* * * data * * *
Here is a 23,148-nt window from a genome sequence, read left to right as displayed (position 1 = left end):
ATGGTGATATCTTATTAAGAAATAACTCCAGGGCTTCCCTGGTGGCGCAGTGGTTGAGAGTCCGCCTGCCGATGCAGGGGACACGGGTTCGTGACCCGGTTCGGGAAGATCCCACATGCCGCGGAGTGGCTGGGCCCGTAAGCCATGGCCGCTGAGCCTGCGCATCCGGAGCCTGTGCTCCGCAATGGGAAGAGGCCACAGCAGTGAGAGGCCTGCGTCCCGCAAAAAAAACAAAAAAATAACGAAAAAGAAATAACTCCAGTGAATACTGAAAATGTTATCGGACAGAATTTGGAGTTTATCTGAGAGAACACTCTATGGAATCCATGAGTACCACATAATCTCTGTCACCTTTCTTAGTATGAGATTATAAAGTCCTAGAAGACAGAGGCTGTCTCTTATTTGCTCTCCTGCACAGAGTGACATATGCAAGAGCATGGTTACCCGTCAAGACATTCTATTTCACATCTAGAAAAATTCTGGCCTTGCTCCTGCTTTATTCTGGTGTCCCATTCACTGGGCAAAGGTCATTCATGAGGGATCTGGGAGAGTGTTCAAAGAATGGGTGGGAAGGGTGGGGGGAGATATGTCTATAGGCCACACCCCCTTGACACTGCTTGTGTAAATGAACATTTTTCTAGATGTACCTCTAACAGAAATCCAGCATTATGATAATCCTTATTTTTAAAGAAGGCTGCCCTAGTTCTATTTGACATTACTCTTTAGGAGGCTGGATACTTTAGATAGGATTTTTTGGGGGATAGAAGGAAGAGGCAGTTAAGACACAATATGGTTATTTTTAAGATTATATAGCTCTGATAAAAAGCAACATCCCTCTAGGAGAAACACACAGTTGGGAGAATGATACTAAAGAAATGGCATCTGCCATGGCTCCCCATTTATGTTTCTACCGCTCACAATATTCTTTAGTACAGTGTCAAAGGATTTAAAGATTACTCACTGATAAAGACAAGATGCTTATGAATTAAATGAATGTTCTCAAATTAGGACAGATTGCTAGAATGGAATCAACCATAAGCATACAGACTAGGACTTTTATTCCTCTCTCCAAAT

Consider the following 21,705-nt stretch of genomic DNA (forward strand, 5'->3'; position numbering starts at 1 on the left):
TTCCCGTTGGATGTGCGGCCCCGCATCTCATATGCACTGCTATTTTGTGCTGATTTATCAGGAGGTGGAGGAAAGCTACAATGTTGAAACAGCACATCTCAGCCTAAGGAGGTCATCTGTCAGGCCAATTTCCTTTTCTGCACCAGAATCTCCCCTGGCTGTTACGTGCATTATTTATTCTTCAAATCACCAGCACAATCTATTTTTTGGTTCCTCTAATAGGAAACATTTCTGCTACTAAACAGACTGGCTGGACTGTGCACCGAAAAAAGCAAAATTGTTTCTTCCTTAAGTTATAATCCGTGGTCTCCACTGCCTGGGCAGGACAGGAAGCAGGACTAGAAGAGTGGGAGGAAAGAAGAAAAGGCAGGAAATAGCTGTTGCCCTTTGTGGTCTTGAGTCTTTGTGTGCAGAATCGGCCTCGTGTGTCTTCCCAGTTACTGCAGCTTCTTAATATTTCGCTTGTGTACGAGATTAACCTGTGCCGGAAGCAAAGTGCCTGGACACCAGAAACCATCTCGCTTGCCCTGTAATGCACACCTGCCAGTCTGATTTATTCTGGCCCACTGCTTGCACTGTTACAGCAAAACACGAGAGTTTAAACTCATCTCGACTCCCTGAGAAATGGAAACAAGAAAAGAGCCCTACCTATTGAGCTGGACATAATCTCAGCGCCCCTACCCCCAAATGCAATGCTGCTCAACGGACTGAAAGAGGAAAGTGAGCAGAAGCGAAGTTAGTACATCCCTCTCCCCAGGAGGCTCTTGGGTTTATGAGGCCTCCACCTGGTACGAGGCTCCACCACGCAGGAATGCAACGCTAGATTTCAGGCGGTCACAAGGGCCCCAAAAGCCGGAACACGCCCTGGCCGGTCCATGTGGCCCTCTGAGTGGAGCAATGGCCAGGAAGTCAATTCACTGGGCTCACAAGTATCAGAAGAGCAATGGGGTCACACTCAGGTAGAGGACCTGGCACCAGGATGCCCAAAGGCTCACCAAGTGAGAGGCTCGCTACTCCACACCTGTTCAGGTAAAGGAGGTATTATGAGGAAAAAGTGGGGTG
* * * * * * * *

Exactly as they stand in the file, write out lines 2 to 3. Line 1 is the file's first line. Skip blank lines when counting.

ATGGTGATATCTTATTAAGAAATAACTCCAGGGCTTCCCTGGTGGCGCAGTGGTTGAGAGTCCGCCTGCCGATGCAGGGGACACGGGTTCGTGACCCGGTTCGGGAAGATCCCACATGCCGCGGAGTGGCTGGGCCCGTAAGCCATGGCCGCTGAGCCTGCGCATCCGGAGCCTGTGCTCCGCAATGGGAAGAGGCCACAGCAGTGAGAGGCCTGCGTCCCGCAAAAAAAACAAAAAAATAACGAAAAAGAAATAACTCCAGTGAATACTGAAAATGTTATCGGACAGAATTTGGAGTTTATCTGAGAGAACACTCTATGGAATCCATGAGTACCACATAATCTCTGTCACCTTTCTTAGTATGAGATTATAAAGTCCTAGAAGACAGAGGCTGTCTCTTATTTGCTCTCCTGCACAGAGTGACATATGCAAGAGCATGGTTACCCGTCAAGACATTCTATTTCACATCTAGAAAAATTCTGGCCTTGCTCCTGCTTTATTCTGGTGTCCCATTCACTGGGCAAAGGTCATTCATGAGGGATCTGGGAGAGTGTTCAAAGAATGGGTGGGAAGGGTGGGGGGAGATATGTCTATAGGCCACACCCCCTTGACACTGCTTGTGTAAATGAACATTTTTCTAGATGTACCTCTAACAGAAATCCAGCATTATGATAATCCTTATTTTTAAAGAAGGCTGCCCTAGTTCTATTTGACATTACTCTTTAGGAGGCTGGATACTTTAGATAGGATTTTTTGGGGGATAGAAGGAAGAGGCAGTTAAGACACAATATGGTTATTTTTAAGATTATATAGCTCTGATAAAAAGCAACATCCCTCTAGGAGAAACACACAGTTGGGAGAATGATACTAAAGAAATGGCATCTGCCATGGCTCCCCATTTATGTTTCTACCGCTCACAATATTCTTTAGTACAGTGTCAAAGGATTTAAAGATTACTCACTGATAAAGACAAGATGCTTATGAATTAAATGAATGTTCTCAAATTAGGACAGATTGCTAGAATGGAATCAACCATAAGCATACAGACTAGGACTTTTATTCCTCTCTCCAAAT

Consider the following 21,705-nt stretch of genomic DNA (forward strand, 5'->3'; position numbering starts at 1 on the left):